I was a fifteen-year-old girl, the week before my freshman year of high school, scared out of my mind, walking into Ensworth High School’s Dance Company’s Summer Boot Camp. I walked into the hot room full of intimidatingly tall and annoyingly flexible dancers with their game faces on. Immediately, I dropped my bag in the locker room and found a comfy back corner to stretch in. Slowly as more dancers started to find their way to the dance floor, a small cohort of scared freshman started to circle up in the back-right corner of the dance room. A cold gust of intensity rushes into the room followed by a nine-month pregnant petite blonde drill sergeant, Lindy. The stress in the air was tangible. After a long lecture about how the next seven hours were going to be physically challenging and mentally painful; our choreographer placed us in a circular formation all facing one dancer in the center. Lindy told us the entire piece had one moment that was repeated throughout, she called it a “shoulder roll.” Do not be fooled by the common name, this is not a basic shoulder roll. The shoulder roll was more like a quickly repeated shoulder shrug while bent over with your fingertips touching the ground. Lindy told us to “pulsate” your shoulders up and down in a seizing like motion with the crown of your head pointing down during the piano opening of Love Runs Out by One Republic. We all tried to emulate what the choreographer had shown us, but we could not understand or comprehend what she was asking us to do. After the second or third try, we all burst into laughter completely melting away the tension that had been in the room.
The silly shoulder roll is a physical representation of the bond our dance company has. My entire high school identity along with my friends was defined by our spots on the Ensworth Dance Company. The Ensworth Dance Company was a moderate “big deal” on campus. We were well known for our “hype” performances, but we were also known as one big happy dance family directed by our fearless leader Mama White. It’s rare for teenage dance companies to have such a supportive and team-spirited feel; we never struggled with competitive or “diva” personalities.
The emotion connected to this abstract shoulder roll is what makes it so important. This dance move doesn’t have some profound meaning, but actually it is the dance move that helped created the culture. For the next four years any time Love Runs Out came on any girl who was taught that “shoulder roll” dropped whatever was in her hands and start to shake her shoulders. We then taught the next generations of dance company members, so the joke could continue on. Even today when this song comes on the radio or in a restaurant I immediately pull out my phone, take a video of my head or arms shaking to the song, and send it to all my dance company friends. This shoulder roll differentiated a dance company member because even if someone not on the company knew the significance, they would never openly do such an embarrassing thing in public. You have to understand the story to be willing to suffer the whispers and stares you get.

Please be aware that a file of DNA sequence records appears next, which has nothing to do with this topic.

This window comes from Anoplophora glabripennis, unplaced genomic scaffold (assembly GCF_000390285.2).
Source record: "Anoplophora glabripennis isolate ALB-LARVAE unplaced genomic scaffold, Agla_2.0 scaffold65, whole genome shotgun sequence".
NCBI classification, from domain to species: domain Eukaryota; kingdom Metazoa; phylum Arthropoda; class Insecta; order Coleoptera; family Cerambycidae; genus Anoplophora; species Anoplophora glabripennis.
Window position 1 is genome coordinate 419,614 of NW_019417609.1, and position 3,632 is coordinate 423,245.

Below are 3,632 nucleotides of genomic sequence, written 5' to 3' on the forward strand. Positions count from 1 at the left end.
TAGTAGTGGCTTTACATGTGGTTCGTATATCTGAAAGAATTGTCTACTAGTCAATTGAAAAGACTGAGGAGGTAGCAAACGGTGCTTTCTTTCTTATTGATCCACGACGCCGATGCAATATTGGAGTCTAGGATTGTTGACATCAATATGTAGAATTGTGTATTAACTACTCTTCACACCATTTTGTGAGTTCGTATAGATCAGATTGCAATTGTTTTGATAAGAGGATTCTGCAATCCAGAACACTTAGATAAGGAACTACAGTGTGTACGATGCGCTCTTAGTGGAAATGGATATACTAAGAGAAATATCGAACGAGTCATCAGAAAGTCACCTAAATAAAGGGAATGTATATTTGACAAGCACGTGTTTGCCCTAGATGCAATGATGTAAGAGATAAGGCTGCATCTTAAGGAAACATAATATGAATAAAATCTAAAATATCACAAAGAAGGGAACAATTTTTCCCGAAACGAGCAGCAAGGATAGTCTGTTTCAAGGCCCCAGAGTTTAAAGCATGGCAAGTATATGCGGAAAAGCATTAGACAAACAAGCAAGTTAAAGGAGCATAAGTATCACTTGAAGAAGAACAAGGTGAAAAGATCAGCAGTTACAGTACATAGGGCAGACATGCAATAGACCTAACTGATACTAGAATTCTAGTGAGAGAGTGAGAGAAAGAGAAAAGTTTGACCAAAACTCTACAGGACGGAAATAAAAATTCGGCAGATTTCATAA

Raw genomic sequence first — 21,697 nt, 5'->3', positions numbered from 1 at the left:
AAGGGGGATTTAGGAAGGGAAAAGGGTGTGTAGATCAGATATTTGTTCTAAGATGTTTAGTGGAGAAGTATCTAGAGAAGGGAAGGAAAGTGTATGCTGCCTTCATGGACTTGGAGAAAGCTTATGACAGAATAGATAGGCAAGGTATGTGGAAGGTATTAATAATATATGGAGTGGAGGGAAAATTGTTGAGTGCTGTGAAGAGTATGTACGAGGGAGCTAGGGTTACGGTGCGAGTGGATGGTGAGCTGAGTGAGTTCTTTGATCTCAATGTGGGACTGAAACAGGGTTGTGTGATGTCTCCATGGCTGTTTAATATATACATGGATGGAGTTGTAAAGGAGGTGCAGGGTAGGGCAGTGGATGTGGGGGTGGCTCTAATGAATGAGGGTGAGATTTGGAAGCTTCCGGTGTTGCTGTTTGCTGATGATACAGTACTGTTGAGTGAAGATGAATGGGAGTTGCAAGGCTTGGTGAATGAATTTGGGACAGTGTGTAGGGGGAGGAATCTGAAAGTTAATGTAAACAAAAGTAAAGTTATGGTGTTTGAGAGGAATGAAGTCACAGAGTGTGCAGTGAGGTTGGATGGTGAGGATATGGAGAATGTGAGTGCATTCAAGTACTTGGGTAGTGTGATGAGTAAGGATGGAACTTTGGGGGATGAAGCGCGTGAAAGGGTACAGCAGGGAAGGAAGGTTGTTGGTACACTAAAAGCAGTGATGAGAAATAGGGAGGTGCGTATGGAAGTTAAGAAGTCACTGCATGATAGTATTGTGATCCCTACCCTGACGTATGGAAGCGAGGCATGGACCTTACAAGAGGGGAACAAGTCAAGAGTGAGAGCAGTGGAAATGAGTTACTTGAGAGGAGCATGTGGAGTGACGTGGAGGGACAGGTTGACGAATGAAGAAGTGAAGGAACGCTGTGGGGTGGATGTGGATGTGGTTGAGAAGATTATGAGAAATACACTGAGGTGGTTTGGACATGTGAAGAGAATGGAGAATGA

While I know laughing about choreography given to us by a serious dancer may make us look like an unprofessional group of children; I think our light-heartedness and ability to laugh at ourselves shows how close we were as a group. At first the shoulder roll was a joke but quickly it became engrained in our daily movements. Whenever you were stressed or upset someone would put on Love Runs Out and we would all get together and shake out our issues. While I know this seems cult-y and strange, it really helped us work together to overcome struggles as a team. I won’t give the abstract shoulder roll all the credit, but I do think the way we bonded the week of my freshman Boot Camp is why we worked as a team for the next four years.
Sklar, Deidre. “Five Premises for a Culturally Sensitive Approach to Dance.” Moving History/Dancing Cultures: A Dance History Reader. Ed. Ann Dils and Ann Cooper Albright. Middletown: Wesleyan University Press, 2001. 30-32. Print.